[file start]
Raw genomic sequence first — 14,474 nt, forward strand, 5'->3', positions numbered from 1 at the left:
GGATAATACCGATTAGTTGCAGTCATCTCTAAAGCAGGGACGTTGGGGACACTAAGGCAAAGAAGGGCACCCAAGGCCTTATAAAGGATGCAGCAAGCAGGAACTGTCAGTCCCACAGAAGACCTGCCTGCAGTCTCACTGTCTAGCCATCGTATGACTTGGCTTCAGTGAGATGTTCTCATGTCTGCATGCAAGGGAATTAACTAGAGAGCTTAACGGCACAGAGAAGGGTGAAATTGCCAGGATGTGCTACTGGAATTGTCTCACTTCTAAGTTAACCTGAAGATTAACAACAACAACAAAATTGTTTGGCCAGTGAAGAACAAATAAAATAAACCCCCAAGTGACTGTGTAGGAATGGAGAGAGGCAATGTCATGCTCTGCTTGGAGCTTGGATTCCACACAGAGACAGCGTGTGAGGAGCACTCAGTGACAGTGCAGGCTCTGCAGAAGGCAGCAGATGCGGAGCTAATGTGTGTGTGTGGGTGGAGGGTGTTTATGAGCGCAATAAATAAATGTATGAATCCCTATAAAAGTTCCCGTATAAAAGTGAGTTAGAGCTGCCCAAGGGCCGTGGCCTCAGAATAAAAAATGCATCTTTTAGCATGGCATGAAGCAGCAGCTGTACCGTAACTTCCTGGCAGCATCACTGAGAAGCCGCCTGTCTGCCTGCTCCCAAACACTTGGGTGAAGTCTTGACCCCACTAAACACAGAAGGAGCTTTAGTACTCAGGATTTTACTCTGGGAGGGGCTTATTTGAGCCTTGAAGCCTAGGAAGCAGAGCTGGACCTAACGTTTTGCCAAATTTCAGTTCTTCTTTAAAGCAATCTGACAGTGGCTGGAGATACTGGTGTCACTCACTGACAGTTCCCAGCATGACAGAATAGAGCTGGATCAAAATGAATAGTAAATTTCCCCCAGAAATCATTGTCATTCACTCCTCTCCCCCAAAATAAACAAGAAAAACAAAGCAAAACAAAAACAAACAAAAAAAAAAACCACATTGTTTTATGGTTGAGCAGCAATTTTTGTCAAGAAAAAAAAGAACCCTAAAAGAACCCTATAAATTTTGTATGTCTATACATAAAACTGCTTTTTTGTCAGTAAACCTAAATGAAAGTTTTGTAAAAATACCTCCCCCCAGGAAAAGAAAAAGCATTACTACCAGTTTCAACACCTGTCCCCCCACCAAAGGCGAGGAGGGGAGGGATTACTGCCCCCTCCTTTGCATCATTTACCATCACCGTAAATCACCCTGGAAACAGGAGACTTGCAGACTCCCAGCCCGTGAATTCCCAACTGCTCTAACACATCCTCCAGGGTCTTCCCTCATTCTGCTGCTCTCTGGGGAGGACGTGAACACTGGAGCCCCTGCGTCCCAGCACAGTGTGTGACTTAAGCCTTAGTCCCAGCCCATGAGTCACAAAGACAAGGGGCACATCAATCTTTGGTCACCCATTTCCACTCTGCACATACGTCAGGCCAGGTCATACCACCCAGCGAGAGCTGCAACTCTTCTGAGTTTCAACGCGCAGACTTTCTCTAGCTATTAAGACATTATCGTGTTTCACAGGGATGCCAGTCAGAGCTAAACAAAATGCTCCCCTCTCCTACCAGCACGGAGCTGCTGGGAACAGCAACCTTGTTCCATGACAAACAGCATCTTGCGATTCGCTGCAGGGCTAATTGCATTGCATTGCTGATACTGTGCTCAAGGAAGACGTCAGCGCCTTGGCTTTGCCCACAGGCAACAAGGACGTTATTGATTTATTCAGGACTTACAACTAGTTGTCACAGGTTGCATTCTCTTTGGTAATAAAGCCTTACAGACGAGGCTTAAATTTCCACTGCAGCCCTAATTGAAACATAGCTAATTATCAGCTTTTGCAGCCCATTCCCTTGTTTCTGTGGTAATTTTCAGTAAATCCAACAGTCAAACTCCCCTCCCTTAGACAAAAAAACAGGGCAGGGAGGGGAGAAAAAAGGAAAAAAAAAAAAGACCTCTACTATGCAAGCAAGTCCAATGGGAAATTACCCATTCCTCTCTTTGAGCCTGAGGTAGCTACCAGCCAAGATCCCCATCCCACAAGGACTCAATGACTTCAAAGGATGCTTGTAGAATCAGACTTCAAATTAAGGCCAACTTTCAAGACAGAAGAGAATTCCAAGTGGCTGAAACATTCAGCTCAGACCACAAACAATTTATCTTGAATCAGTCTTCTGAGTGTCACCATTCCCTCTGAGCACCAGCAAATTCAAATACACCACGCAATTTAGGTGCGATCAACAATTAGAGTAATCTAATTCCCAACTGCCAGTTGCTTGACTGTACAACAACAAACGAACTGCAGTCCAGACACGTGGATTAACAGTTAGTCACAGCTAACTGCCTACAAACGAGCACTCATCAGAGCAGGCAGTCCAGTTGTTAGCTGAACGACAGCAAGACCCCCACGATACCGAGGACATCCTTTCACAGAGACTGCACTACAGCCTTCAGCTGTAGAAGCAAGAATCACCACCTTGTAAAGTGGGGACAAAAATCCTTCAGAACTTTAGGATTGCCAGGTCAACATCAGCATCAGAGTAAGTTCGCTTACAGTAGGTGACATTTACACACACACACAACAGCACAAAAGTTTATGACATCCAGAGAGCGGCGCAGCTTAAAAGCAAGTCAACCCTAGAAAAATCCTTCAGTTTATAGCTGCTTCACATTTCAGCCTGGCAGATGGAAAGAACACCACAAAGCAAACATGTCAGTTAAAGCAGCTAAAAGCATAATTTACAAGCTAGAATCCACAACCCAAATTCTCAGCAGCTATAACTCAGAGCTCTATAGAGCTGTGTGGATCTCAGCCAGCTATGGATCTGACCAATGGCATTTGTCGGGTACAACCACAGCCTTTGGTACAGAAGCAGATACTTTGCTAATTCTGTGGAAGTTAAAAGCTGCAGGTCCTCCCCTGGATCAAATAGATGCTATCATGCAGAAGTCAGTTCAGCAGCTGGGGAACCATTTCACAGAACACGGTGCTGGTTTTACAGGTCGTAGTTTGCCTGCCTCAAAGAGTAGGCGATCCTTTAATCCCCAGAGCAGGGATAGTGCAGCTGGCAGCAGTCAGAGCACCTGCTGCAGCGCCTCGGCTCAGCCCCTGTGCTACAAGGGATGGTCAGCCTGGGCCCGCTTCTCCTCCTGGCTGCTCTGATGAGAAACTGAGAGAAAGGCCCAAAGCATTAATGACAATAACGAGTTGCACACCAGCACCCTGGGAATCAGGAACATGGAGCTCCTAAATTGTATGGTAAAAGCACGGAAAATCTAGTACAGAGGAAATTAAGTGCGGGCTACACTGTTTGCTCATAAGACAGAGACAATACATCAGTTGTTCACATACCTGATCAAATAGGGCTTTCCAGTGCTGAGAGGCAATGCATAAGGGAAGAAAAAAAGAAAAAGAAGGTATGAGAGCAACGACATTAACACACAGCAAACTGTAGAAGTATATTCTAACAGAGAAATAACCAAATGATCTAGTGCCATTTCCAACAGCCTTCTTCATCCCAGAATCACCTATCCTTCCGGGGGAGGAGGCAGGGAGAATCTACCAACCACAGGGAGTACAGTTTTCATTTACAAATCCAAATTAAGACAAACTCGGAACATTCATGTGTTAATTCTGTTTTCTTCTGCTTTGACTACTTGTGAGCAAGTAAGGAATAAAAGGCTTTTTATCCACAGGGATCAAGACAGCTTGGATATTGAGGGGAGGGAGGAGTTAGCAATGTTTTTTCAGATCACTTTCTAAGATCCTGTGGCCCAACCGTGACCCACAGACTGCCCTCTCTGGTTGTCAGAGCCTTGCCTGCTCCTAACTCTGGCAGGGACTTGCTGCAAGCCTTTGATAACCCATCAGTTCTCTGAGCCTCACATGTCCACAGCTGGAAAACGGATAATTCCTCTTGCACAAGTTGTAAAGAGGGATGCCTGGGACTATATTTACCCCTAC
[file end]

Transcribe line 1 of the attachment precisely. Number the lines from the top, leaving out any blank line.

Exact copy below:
Raw genomic sequence first — 14,474 nt, forward strand, 5'->3', positions numbered from 1 at the left: